During our time at this year’s London Film Festival DN took the opportunity to sit down with Eryk Rocha the Brazilian director of Burning Night (Breve Miragem de Sol) – a film which depicts the isolation and economic struggle of a Rio de Janeiro taxi driver as he works the city’s late night streets. In our discussion, Rocha reveals the ways in which his documentary background brought an authentic reality to this fictional story and how the film’s themes of hardship and separation mirror the current crisis in Brazil.
Burning Night (2019)
Down on his luck and recently divorced, Paulo has begun driving a cab around Rio, hoping he’ll make enough to send his ex money to support their ten-year-old son. He mostly works nights, so in addition to his encounters with a colorful variety of customers, colleagues, cops and others, he must cope with loneliness, fatigue and new faces in his life.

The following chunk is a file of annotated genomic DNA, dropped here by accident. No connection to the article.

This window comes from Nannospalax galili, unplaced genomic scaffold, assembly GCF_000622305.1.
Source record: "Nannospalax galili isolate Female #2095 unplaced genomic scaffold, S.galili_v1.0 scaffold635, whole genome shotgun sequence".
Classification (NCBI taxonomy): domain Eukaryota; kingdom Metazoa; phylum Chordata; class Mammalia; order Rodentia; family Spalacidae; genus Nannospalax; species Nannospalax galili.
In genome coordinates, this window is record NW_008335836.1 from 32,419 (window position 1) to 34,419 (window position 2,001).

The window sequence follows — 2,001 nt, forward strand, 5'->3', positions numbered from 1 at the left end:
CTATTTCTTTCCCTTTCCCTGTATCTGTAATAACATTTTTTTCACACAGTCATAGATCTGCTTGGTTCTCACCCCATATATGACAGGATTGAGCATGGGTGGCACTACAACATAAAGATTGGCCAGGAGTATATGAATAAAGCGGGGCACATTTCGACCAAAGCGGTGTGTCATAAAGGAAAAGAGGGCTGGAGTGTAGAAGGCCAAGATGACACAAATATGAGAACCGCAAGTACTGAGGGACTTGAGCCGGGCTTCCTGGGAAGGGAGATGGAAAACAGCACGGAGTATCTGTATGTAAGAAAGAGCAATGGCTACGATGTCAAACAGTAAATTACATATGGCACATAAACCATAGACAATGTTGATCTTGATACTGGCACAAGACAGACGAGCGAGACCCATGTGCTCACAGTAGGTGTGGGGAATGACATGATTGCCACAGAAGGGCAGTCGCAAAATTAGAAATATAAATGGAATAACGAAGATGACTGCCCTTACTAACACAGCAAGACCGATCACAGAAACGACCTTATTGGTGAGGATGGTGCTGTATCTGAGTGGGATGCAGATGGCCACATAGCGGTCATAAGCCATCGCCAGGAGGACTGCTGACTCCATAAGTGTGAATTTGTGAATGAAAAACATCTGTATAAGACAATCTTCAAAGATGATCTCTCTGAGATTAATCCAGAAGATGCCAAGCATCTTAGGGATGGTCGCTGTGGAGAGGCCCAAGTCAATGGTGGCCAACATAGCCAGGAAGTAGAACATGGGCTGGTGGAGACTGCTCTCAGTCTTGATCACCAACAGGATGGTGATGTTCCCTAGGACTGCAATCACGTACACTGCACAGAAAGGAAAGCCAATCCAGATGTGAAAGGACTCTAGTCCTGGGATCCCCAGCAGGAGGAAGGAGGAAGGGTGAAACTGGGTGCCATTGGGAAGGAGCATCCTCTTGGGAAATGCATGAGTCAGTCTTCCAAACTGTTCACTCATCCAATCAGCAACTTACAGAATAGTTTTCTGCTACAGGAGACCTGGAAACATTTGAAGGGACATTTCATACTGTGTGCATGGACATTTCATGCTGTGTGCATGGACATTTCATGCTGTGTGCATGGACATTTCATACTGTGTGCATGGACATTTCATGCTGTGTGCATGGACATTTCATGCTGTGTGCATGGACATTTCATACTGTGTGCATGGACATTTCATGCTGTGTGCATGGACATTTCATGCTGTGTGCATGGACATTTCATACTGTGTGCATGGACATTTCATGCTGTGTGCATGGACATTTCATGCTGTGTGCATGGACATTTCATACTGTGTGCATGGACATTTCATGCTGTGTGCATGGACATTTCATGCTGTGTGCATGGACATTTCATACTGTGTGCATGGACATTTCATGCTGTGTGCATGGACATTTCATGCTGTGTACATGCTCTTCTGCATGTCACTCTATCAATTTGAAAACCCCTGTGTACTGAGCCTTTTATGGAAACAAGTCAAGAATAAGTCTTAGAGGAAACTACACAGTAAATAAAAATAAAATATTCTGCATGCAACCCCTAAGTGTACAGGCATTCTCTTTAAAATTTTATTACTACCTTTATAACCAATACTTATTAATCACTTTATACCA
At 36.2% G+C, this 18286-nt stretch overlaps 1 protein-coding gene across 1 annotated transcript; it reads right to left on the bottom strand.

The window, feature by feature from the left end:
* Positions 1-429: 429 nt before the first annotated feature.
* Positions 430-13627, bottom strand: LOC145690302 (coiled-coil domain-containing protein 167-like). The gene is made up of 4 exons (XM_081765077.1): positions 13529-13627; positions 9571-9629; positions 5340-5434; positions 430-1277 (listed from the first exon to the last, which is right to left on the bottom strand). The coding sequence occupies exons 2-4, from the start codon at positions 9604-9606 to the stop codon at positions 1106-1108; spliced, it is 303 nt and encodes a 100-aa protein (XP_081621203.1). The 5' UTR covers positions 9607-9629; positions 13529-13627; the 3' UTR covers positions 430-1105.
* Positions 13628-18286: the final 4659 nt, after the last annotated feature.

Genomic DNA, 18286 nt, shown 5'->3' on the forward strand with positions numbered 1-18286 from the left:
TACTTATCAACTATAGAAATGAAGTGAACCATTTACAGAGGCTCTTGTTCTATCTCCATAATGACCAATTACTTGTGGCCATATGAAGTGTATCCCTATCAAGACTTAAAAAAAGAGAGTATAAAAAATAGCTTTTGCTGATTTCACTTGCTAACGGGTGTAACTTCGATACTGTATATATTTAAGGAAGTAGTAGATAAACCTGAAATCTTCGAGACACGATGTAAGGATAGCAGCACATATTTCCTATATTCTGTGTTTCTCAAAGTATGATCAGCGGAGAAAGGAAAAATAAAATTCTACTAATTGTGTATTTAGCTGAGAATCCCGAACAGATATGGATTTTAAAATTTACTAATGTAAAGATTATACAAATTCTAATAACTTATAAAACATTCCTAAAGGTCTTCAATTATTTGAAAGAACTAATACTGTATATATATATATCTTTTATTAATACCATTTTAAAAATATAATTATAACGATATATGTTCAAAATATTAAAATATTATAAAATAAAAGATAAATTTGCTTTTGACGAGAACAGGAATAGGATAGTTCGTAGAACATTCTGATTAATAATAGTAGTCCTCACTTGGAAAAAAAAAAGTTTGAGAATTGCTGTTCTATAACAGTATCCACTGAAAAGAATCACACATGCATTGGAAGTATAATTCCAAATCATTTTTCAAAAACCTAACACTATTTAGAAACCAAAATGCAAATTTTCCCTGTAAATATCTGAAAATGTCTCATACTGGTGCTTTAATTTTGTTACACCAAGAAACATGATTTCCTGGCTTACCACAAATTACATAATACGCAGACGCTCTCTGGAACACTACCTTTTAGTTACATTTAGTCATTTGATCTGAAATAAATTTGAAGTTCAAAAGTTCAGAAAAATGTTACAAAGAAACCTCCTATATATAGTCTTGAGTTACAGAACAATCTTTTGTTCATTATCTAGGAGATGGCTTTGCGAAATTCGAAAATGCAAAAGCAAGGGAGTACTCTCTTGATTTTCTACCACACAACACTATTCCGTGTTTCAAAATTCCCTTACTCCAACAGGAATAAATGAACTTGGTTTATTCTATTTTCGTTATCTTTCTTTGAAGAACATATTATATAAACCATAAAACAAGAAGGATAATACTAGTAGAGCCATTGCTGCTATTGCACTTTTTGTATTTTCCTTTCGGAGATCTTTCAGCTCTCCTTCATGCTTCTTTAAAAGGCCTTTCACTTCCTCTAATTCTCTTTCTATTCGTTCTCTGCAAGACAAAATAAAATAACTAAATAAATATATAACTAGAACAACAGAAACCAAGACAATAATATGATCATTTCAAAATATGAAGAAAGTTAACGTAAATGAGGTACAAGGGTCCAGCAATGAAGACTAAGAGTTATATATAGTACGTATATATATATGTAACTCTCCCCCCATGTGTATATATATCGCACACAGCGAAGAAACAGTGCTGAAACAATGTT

Through this man we are talking about the crisis that we are living in the city of Rio de Janeiro but also in the country of Brazil.
I love Rocha & Carneiro da Cunha’s interview on the amazingly eerie “Burning Night”. I love Gabriela’s voice, by the way. It has an effect of dislocation similar to that of the “mystery woman” character she plays at the end of Burning Night. Apropos of that, I wish you had asked Eryk about that scene. I’m still trying to get my head around it.
Glad you enjoyed the interview. Eryk and Gabriela were both fascinating and engaging guests. If I get the opportunity to speak to Eryk again I’ll try to draw him out about that scene.